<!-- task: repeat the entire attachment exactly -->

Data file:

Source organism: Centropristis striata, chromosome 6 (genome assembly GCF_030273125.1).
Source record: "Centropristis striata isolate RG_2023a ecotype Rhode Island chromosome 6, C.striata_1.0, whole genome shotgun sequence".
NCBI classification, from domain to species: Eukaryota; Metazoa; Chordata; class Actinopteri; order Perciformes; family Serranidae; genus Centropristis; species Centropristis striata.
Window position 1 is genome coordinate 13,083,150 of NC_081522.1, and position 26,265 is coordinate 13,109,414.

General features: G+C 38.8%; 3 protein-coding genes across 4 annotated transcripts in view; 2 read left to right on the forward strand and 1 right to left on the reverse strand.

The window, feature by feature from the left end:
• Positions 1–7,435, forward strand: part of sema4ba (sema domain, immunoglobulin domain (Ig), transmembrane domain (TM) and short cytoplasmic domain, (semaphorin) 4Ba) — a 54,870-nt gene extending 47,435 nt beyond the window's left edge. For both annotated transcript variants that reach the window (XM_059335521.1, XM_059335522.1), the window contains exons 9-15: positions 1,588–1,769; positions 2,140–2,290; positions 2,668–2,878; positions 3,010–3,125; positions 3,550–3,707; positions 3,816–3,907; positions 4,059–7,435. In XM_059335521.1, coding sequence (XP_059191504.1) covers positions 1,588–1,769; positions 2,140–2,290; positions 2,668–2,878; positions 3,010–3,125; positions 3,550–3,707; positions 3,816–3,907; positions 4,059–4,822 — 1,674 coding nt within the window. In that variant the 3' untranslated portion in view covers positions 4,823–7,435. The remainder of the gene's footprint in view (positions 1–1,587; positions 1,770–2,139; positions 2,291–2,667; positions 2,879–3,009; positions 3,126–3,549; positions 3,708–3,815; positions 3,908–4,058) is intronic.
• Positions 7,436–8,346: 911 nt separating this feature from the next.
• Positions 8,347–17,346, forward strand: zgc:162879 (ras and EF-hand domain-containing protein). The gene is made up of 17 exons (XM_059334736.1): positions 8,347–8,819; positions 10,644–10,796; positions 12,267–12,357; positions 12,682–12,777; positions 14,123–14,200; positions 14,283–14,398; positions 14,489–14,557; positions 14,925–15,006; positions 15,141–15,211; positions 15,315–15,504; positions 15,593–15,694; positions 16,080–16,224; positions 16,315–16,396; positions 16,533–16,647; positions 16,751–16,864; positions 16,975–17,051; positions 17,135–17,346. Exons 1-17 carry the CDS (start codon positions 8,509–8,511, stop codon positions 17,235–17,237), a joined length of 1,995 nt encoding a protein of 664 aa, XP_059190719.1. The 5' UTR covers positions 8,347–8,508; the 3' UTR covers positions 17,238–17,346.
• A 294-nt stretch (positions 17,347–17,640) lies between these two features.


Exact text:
Source organism: Centropristis striata, chromosome 6 (genome assembly GCF_030273125.1).
Source record: "Centropristis striata isolate RG_2023a ecotype Rhode Island chromosome 6, C.striata_1.0, whole genome shotgun sequence".
NCBI classification, from domain to species: Eukaryota; Metazoa; Chordata; class Actinopteri; order Perciformes; family Serranidae; genus Centropristis; species Centropristis striata.
Window position 1 is genome coordinate 13,083,150 of NC_081522.1, and position 26,265 is coordinate 13,109,414.

General features: G+C 38.8%; 3 protein-coding genes across 4 annotated transcripts in view; 2 read left to right on the forward strand and 1 right to left on the reverse strand.

The window, feature by feature from the left end:
• Positions 1–7,435, forward strand: part of sema4ba (sema domain, immunoglobulin domain (Ig), transmembrane domain (TM) and short cytoplasmic domain, (semaphorin) 4Ba) — a 54,870-nt gene extending 47,435 nt beyond the window's left edge. For both annotated transcript variants that reach the window (XM_059335521.1, XM_059335522.1), the window contains exons 9-15: positions 1,588–1,769; positions 2,140–2,290; positions 2,668–2,878; positions 3,010–3,125; positions 3,550–3,707; positions 3,816–3,907; positions 4,059–7,435. In XM_059335521.1, coding sequence (XP_059191504.1) covers positions 1,588–1,769; positions 2,140–2,290; positions 2,668–2,878; positions 3,010–3,125; positions 3,550–3,707; positions 3,816–3,907; positions 4,059–4,822 — 1,674 coding nt within the window. In that variant the 3' untranslated portion in view covers positions 4,823–7,435. The remainder of the gene's footprint in view (positions 1–1,587; positions 1,770–2,139; positions 2,291–2,667; positions 2,879–3,009; positions 3,126–3,549; positions 3,708–3,815; positions 3,908–4,058) is intronic.
• Positions 7,436–8,346: 911 nt separating this feature from the next.
• Positions 8,347–17,346, forward strand: zgc:162879 (ras and EF-hand domain-containing protein). The gene is made up of 17 exons (XM_059334736.1): positions 8,347–8,819; positions 10,644–10,796; positions 12,267–12,357; positions 12,682–12,777; positions 14,123–14,200; positions 14,283–14,398; positions 14,489–14,557; positions 14,925–15,006; positions 15,141–15,211; positions 15,315–15,504; positions 15,593–15,694; positions 16,080–16,224; positions 16,315–16,396; positions 16,533–16,647; positions 16,751–16,864; positions 16,975–17,051; positions 17,135–17,346. Exons 1-17 carry the CDS (start codon positions 8,509–8,511, stop codon positions 17,235–17,237), a joined length of 1,995 nt encoding a protein of 664 aa, XP_059190719.1. The 5' UTR covers positions 8,347–8,508; the 3' UTR covers positions 17,238–17,346.
• A 294-nt stretch (positions 17,347–17,640) lies between these two features.